Enter a old, dilapidated, second hand bookstore. Young kids swarm the place. I find myself pushed to the only empty corner - the ‘ancient manuscripts’ section. The owner, behind his desk, peers out at me nodding and head gesturing in some sort of silent language.
A telephone rings beside me. Hadn’t noticed the booth with it’s almost obsolete dial phone. Reaching for the receiver it stops ringing. I’m here to purchase a book for “Jimmy”, a young, eccentric collector too sick to leave his apartment and whom I’ve never met. He leaves notes and cash in my mailbox. Since I read the books before passing them on it’s a nice co-dependant relationship.
The young kid behind me is astounded that the tome I’m buying costs only $22.00. He claims he didn’t even think books in the ‘old book’ section were for sale. He thought they were reference books. As I’m talking to the kid I slip the book seller three special coins. He winks saying, “Jimmy will return this soon enough.”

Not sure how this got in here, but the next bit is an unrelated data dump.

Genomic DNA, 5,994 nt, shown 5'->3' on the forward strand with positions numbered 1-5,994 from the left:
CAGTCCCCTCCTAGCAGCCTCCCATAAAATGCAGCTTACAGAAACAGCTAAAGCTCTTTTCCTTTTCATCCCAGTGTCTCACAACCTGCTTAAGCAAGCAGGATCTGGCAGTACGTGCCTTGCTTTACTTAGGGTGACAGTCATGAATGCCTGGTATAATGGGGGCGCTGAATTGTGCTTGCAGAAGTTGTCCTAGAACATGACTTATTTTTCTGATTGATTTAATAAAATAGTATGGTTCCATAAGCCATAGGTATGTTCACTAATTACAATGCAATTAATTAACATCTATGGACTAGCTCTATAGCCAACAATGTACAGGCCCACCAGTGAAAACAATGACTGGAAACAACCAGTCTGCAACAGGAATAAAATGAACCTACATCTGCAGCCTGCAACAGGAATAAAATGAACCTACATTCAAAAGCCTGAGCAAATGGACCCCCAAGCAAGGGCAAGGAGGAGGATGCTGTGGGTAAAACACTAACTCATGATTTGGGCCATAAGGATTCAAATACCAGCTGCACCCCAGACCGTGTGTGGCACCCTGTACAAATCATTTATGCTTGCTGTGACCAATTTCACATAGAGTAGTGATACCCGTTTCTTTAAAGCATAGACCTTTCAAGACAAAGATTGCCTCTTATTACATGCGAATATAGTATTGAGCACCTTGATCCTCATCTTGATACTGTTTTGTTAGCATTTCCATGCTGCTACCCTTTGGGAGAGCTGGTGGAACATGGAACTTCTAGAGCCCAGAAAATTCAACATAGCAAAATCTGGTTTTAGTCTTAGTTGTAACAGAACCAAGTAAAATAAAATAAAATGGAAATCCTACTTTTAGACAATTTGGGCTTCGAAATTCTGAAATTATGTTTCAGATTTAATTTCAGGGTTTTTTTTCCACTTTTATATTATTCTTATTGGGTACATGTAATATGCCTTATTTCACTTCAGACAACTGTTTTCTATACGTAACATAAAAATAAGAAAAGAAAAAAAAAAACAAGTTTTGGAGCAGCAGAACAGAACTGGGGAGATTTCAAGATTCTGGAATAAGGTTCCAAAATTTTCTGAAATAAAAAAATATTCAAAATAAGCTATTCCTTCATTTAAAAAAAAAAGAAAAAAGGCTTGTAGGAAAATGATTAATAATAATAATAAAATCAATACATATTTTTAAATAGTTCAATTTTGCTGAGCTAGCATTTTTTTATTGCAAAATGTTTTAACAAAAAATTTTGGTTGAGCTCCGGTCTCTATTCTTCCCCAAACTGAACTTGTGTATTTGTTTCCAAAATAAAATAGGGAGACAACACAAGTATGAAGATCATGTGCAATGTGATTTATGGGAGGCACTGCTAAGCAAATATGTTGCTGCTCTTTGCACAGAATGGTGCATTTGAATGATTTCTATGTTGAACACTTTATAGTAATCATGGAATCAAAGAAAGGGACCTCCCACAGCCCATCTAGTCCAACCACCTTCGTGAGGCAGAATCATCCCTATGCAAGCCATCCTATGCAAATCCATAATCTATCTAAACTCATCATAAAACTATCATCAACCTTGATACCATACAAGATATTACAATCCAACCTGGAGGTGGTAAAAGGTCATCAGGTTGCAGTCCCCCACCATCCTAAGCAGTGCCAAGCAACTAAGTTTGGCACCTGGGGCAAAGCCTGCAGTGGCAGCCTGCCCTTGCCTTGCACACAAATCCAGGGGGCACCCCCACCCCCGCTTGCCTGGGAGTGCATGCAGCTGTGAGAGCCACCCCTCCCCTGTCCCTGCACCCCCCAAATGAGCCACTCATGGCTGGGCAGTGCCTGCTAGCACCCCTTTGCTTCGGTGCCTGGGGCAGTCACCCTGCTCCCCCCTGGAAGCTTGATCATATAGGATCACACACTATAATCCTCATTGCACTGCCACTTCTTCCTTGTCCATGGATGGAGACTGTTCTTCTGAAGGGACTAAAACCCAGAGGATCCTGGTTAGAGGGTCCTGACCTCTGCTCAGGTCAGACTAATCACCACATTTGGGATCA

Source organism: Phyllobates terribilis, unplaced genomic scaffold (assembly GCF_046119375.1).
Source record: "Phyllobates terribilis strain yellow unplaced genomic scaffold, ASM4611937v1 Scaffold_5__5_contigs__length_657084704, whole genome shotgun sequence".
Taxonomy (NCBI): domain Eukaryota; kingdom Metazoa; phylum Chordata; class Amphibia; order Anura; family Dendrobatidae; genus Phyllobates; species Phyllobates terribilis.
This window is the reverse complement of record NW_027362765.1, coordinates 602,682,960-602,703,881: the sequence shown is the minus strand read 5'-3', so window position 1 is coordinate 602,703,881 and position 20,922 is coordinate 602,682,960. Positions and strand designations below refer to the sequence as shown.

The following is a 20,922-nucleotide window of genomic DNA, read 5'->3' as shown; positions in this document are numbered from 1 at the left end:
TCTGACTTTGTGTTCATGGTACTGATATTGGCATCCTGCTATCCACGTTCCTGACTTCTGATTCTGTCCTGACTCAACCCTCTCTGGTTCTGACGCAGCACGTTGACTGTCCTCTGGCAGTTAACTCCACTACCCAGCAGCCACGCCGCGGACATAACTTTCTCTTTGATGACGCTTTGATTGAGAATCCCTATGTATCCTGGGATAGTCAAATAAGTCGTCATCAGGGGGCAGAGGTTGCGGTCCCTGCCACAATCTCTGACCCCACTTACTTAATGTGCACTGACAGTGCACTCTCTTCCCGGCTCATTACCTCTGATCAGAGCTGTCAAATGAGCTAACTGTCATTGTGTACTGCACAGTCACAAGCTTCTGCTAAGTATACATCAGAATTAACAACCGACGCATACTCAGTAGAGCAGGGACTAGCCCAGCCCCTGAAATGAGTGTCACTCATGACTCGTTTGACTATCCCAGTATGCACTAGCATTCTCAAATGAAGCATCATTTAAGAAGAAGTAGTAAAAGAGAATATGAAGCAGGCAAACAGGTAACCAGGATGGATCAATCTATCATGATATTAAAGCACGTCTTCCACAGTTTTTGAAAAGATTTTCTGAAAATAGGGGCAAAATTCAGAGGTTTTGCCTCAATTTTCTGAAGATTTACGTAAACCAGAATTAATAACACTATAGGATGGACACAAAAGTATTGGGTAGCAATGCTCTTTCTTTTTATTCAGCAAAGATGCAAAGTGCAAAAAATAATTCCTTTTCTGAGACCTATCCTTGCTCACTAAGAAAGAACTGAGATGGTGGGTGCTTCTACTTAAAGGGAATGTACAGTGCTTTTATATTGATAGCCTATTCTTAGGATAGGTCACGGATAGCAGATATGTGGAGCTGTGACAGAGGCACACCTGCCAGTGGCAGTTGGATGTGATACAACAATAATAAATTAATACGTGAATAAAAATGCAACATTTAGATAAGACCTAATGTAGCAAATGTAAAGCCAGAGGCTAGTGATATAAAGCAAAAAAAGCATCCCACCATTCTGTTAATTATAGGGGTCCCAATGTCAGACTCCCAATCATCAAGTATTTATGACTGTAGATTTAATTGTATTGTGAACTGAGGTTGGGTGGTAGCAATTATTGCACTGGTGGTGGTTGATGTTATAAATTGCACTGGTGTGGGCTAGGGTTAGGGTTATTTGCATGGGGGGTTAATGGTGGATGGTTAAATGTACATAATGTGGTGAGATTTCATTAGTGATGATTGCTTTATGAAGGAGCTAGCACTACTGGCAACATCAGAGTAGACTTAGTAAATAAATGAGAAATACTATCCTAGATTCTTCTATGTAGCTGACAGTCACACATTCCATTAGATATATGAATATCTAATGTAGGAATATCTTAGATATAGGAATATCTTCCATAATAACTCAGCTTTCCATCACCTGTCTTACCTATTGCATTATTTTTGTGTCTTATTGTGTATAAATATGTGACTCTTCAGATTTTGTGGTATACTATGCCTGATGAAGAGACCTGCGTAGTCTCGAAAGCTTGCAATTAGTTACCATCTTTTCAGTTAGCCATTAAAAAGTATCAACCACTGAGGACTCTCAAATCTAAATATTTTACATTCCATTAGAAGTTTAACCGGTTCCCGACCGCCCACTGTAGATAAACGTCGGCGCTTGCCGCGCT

The book is handed back to me wrapped in a silk shawl. A beautiful, priceless fabric. I know I am in the possession of something incredibly rare. I calmly leave the premises, arrive at my apartment and run up the flights of broad marble stairs to the atelier which has two massive doors with no handles - just push to enter.
The left door has a Thanka scroll pinned to it and I knock on the right. Loud music and chanting can be heard from behind the doors. My knocking thunders echoing in the hallway. No answer. I knock again this time lightly not wishing to disturb.
Suddenly, as if all the above were a daydream, I find myself cramped into a small auditorium waiting for a lecture by a renowned scholar of eastern religious studies. His wife, a well known musician, is introducing her husband who will speak on . . . her voice trails off. I remember the book. It had a page missing. On the table to the right of the speakers podium is a white flower in a glass, waterless vase. The flower droops. A foreboding tremble chills me. I fear the scholar will soon die. He has four objects to pass on.
:: comment :: . . . planning to devote July to recording dreams . . . night dreams from the past to the present . . . why July . . .